Pacific Northwest Economic Region: Arctic Leaders Forum

March, 2015 – Washington, DC
The Pacific Northwest Economic Region (PNWER) held an Arctic Leaders Forum immediately following Sen. Murkowski’s hearing. NSG was one of several private sector organizations that had representatives at the table with federal agency officials, Alaska state legislators, Canadian officials, and the Alaska Congressional Delegation.
Participants included:

  • Matt Morrison, Executive Director, PNWER
  • PNWER President David Ramsay, Minister, Northwest Territories (NWT), Canada
  • John Higginbotham, Senior Distinguished Fellow, Arctic Program, Centre for International Governance Innovation
  • Denis Stevens, Deputy Head of Mission, Canadian Embassy
  • Alaska State Senator Lesil McGuire, Co-Chair Alaska Arctic Policy Commission, former PNWER President
  • Alaska State Representative Bob Herron, Co-Chair of Alaska Arctic Policy Commission
  • Fran Ulmer, Special Advisor on Arctic Science and Policy, U.S. State Department, Chair of U.S. Arctic Research Commission
  • Mayor Charlotte Brower, North Slope Borough
  • Drue Pearce, Board of Directors Chair, Institute of the North
  • S. Senator Lisa Murkowski
  • S. Senator Dan Sullivan
  • S. Representative Don Young

Many of the talking points of the week were reiterated in this forum: Scientific research, collaboration with international actors, sustainable development, working with the Arctic Council to advance economic opportunities of Arctic peoples, environmental stewardship, infrastructure development for icebreakers, search and rescue response, and oil spill response.
Notable highlights:

  • Alaska Arctic Policy
    • Alaska Arctic Commission Final report published on Jan. 30, 2015 provides opportunities and challenges with targeted recommendations at state level, resources needed, actions and partners proposed (found here).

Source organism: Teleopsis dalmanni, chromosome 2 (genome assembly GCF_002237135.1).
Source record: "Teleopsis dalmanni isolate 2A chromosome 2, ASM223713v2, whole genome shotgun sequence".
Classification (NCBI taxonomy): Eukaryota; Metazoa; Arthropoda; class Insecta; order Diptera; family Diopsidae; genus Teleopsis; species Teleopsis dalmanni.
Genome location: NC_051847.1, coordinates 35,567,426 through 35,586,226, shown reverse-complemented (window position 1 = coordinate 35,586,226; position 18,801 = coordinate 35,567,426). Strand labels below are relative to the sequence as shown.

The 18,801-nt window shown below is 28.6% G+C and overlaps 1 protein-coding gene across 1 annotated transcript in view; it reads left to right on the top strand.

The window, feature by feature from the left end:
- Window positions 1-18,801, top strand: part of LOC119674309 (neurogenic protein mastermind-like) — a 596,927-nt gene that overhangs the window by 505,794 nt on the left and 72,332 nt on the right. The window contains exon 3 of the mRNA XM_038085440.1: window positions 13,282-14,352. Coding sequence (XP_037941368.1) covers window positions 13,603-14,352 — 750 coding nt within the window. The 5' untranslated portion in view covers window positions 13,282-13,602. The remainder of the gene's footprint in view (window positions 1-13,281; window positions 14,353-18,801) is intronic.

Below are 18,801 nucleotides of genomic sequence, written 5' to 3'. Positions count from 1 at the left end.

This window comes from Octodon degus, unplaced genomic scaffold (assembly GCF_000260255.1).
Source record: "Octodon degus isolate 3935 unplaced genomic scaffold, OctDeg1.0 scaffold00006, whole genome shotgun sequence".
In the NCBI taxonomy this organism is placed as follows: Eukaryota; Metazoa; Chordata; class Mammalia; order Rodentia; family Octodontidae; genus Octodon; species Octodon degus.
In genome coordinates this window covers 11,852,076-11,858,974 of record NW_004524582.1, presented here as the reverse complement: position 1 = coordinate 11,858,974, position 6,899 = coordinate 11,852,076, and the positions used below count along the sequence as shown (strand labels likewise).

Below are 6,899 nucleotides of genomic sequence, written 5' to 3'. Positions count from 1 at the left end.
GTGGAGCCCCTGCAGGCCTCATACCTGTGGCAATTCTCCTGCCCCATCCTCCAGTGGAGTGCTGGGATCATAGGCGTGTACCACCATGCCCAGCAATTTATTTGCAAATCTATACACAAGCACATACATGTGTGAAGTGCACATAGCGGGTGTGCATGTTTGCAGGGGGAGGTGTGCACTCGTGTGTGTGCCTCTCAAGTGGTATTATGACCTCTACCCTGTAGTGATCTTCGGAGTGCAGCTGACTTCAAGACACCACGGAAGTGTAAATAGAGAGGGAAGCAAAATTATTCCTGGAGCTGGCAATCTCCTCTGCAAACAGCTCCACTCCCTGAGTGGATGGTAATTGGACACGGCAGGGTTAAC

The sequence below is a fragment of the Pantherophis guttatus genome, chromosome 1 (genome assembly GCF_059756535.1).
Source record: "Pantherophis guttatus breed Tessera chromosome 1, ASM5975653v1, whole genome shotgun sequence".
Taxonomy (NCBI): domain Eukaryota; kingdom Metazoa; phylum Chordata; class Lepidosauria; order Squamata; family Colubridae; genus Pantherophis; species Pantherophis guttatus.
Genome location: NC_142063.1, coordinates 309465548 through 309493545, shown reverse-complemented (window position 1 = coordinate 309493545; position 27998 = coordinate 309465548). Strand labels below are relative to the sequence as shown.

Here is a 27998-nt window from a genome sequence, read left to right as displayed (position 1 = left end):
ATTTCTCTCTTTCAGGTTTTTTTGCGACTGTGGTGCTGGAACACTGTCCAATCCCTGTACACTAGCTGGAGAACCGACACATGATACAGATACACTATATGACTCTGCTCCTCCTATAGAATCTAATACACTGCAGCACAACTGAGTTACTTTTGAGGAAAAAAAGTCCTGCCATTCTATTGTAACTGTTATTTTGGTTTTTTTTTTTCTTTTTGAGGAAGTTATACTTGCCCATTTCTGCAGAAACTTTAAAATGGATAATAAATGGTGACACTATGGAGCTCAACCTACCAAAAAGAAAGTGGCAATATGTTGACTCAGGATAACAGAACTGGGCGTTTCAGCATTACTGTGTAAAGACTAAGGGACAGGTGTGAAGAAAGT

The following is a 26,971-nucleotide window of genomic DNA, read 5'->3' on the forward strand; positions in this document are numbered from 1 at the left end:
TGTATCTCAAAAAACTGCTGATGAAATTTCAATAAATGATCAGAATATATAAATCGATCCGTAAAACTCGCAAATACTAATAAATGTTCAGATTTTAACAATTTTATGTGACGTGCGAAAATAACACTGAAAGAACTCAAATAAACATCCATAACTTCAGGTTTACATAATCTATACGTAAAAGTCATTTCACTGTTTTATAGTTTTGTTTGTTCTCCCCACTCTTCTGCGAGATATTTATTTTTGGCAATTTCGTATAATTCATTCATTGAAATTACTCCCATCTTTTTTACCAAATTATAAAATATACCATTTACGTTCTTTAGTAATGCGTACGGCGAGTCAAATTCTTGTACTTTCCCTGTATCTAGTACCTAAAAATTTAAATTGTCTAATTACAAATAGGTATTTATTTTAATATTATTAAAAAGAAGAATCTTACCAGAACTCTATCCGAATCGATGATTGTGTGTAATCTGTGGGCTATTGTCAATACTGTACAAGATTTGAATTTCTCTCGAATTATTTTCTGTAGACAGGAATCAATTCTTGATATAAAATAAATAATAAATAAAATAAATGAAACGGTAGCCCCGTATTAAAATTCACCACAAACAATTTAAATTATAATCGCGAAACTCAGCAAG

• McGuire said the implementation plan was written when Alaska had more money from oil tax revenues.
    • Alaska HB 1 / SB 16 are moving toward placing Arctic policy in state statute, which will strengthen the state’s agenda for Arctic science.
  • S. / Canada Relations
    • Murkowski described the trans-boundary issue between Hyder, Alaska and Stuart, BC and the plans to close the border during evening hours.
    • Murkowski discussed tailings discharges from Canadian mines impacting Alaska fisheries and causing cross-economy concerns.
    • Sullivan asked Morrison about the impact of President Obama’s strained relationship with Canada. The person responded that businesses and legislatures have never been stronger, while executive branch relations have been more strained.
  • Canadian perspective on Arctic Council
    • Denis Stevens reported a positive response from Canada about the U.S. proposed direction of chairmanship.
    • Canadian chairmanship was focused on the human element.
    • Canada hopes the U.S. will build on Canada’s efforts in improving the economic conditions of Arctic people, bringing attention to climate change adaptation, mental health and suicide awareness, and engaging with Permanent Participants.
  • S. Chairmanship of the Arctic Council
    • Ulmer: “Why Arctic Matters” is a project for USARC to educate others and get more Americans to understand the Arctic and be engaged in its issues.